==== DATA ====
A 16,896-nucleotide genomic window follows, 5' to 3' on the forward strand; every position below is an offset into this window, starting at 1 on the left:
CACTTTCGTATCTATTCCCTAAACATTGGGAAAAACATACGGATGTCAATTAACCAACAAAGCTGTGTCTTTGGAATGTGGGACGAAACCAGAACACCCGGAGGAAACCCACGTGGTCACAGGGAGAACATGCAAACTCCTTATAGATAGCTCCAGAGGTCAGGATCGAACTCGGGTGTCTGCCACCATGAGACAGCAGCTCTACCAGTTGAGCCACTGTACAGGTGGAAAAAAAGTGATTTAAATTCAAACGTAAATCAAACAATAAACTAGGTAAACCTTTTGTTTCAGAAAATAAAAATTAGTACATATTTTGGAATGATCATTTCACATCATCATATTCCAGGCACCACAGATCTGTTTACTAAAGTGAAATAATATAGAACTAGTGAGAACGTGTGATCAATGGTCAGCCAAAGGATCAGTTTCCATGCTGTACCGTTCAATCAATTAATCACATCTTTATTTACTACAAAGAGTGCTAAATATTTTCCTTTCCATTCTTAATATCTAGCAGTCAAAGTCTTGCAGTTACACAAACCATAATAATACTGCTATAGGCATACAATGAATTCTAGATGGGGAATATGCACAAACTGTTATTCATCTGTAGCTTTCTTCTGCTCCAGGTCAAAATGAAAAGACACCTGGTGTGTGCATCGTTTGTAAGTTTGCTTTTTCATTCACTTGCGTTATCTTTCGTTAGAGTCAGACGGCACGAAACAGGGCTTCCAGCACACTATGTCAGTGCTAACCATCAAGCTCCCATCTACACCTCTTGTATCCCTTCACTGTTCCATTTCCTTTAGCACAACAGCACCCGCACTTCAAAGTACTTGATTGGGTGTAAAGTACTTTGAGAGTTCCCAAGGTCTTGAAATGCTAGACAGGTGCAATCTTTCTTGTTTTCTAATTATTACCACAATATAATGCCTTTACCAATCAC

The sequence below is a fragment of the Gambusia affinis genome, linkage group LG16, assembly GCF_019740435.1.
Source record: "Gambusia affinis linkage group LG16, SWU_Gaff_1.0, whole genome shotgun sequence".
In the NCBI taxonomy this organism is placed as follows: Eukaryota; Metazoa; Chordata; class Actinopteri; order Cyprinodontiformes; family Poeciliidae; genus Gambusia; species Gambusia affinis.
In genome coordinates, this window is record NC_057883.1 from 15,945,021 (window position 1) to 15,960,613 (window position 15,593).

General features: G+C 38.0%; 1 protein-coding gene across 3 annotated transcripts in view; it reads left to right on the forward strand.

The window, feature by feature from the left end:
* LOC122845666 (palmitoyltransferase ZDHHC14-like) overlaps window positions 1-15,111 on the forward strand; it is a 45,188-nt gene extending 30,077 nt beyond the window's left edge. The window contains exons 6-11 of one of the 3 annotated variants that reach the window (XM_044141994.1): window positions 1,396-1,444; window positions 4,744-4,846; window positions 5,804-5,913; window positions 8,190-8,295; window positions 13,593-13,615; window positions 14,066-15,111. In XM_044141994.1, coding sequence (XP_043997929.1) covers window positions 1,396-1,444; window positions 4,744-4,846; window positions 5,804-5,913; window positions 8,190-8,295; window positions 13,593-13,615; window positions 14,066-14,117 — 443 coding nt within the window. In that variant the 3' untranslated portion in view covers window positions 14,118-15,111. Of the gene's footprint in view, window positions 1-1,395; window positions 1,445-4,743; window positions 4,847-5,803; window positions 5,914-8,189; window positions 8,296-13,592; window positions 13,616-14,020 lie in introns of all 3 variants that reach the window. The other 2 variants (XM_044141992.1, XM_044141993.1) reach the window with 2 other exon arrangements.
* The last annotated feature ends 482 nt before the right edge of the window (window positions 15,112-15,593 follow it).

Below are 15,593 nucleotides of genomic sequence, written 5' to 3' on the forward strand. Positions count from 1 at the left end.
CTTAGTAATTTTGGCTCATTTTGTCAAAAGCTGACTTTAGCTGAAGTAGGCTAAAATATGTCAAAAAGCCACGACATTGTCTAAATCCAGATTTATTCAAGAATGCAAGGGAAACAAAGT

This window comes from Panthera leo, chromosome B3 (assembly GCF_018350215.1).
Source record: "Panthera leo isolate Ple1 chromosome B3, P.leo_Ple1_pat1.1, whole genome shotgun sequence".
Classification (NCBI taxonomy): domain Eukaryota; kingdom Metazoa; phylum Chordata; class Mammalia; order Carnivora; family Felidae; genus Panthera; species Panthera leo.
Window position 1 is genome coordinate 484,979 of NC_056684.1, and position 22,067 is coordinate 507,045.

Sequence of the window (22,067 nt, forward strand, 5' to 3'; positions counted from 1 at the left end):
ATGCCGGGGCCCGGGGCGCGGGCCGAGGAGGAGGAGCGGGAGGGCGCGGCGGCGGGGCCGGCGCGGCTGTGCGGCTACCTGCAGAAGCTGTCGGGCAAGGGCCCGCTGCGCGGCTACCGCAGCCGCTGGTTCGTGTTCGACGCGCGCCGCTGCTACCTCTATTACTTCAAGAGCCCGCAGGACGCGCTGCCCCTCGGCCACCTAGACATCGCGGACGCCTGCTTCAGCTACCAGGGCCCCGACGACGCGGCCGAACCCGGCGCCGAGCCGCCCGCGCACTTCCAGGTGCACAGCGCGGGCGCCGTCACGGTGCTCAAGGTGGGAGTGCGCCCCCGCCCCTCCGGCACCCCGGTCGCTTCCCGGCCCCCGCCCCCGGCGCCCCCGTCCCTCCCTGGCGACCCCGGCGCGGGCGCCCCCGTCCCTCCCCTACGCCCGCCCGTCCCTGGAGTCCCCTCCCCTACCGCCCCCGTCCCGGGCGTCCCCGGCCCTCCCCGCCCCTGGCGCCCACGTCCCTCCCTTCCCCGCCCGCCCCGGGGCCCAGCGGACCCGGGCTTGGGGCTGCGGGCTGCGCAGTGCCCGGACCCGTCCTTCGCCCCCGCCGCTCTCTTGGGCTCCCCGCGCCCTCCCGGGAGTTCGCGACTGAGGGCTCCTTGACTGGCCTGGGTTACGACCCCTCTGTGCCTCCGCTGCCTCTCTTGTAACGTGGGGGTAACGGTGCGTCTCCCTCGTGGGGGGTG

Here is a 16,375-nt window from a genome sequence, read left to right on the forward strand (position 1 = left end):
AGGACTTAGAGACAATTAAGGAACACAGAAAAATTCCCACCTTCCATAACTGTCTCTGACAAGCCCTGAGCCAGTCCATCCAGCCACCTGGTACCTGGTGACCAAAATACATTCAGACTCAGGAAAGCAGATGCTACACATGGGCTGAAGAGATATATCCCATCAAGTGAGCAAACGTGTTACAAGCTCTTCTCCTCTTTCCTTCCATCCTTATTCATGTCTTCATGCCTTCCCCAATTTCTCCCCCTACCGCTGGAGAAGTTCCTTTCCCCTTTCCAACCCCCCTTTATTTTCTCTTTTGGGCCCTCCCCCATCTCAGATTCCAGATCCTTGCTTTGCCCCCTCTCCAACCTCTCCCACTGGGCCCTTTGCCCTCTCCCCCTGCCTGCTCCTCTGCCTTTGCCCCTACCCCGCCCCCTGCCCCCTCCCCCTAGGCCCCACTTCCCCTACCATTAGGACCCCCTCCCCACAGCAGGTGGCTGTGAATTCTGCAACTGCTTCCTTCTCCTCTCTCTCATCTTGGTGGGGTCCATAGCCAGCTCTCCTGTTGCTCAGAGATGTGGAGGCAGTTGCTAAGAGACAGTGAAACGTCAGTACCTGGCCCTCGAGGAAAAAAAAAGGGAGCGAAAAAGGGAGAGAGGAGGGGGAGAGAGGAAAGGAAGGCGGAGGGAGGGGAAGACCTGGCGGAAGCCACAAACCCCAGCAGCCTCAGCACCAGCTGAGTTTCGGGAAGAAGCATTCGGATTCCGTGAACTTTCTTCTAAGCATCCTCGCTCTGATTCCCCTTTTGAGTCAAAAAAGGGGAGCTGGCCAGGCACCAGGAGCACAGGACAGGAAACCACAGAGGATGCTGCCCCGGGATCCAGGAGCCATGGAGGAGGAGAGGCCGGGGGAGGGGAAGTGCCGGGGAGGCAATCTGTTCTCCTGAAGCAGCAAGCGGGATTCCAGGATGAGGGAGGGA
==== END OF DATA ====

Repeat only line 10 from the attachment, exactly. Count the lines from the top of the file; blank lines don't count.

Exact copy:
* The last annotated feature ends 482 nt before the right edge of the window (window positions 15,112-15,593 follow it).